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Chinese Stowaway Asks for Political Asylum

October 2, 1991

SAN FRANCISCO (AP) _ A Chinese pro-democracy activist sought political asylum Wednesday after fleeing to the United States as a stowaway on a ship from Hong Kong.

″It feels good to be here,″ Ma Xin, 22, said through an interpreter. ″It’s been a busy morning.″

Ma said he fled to Hong Kong fearing he would be arrested for his work in the democracy movement. The fledgling movement was crushed near Beijing’s Tiananmen Square in June 1989. Hundreds were killed by People’s Army troops. Threatening telephone calls he received in Hong Kong prompted his flight to the United States on Sept. 13.

The freighter he hid in arrived across the bay in Oakland on Wednesday morning. Immigration officials escorted him off the ship.

Ma went free after relatives and friends posted $1,000 bond Wednesday afternoon. He told his attorney, Jimmy Hom, that he was looking forward to spending time in San Francisco and the United States. His first stop was Chinatown, for lunch.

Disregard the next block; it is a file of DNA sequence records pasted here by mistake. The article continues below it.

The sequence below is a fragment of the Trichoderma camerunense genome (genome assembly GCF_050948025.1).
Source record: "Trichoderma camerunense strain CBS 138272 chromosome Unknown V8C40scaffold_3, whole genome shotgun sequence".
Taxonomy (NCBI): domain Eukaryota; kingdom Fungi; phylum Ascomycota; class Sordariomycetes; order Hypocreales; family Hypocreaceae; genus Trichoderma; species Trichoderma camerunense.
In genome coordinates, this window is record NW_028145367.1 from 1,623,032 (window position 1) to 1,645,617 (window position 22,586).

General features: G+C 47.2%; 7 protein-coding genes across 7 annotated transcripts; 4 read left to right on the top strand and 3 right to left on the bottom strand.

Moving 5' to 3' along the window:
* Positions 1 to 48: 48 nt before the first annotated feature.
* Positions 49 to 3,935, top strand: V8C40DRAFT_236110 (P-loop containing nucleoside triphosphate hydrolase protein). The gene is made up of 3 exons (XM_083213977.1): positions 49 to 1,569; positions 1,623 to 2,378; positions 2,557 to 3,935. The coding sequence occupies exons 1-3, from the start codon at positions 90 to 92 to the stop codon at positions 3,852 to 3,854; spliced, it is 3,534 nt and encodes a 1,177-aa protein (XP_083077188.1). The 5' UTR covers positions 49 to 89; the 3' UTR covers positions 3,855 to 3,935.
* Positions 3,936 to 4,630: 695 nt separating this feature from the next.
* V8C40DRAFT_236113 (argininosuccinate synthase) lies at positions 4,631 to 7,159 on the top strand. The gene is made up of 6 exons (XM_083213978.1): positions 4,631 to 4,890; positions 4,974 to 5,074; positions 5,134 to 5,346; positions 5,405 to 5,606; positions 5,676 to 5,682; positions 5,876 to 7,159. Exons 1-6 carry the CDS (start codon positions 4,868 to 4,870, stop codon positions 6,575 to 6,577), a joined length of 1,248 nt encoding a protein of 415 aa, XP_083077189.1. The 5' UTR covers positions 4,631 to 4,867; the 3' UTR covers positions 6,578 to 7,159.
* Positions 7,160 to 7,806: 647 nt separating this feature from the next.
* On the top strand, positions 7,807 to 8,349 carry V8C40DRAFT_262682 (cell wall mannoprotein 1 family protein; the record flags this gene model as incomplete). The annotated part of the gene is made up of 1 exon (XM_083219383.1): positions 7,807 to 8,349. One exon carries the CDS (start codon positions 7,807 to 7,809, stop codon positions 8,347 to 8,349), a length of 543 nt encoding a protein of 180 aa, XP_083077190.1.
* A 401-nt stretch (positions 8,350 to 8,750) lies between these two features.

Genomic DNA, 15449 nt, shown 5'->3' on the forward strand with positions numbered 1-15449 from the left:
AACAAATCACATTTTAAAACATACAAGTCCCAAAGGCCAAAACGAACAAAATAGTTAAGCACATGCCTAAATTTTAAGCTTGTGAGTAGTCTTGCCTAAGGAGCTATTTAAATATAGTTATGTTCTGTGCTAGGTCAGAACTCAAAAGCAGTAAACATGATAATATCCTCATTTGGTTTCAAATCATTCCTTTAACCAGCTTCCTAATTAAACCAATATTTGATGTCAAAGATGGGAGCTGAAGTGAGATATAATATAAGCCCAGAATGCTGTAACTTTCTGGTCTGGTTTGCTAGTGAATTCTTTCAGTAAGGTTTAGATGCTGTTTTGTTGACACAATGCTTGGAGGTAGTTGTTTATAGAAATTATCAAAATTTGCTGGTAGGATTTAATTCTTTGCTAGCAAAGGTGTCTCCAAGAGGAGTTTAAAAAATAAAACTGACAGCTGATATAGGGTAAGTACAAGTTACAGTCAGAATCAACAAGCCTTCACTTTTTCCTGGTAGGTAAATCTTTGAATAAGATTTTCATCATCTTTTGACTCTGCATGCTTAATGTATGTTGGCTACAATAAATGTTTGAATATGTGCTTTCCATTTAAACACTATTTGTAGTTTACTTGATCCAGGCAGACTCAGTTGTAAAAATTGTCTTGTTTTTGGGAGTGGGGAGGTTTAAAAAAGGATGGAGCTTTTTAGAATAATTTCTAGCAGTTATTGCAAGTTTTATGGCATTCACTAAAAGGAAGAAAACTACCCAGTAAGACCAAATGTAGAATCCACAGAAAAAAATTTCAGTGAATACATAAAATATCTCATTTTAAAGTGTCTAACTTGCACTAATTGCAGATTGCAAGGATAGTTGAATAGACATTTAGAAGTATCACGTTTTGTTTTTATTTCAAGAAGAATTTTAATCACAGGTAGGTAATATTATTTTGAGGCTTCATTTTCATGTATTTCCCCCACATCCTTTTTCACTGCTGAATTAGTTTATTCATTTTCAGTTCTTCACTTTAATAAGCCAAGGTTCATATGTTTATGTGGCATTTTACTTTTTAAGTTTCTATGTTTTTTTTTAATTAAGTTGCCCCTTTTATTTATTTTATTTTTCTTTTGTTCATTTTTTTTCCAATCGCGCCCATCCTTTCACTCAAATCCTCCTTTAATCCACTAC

In a letter to The Associated Press in Hong Kong, Ma said he was a pro- democracy leader in Landzhou, a city in northwest China, where he attended the Gan Shu Chinese Medical College.

″After the June 4th massacre, I was arrested and interrogated numerous times by the city authorities,″ he wrote. ″After that I decided to flee to Hong Kong.″

Ma and his sister, Ma Yuan, 27, fled to Hong Kong in September 1989, but they believed agents from Beijing were tracking them.

He received phone calls in Hong Kong from men who told him, ″China was watching me.″

″That makes me afraid,″ he said. ″I’m not a famous dissident, I’m just a medical student. These guys could kill me or make me disappear and no one would know the difference.″

Ma Yuan, an engineer and computer scientist who worked in a Chinese military-industrial factory in the city of Tianjin, left Hong Kong in June and sought asylum in Seattle the following month.

A pro-democracy Chinese group in the San Francisco Bay area posted a $1,000 bond to ensure Ma Xin’s freedom as he pursues asylum, said his attorney, Jimmy Hom.

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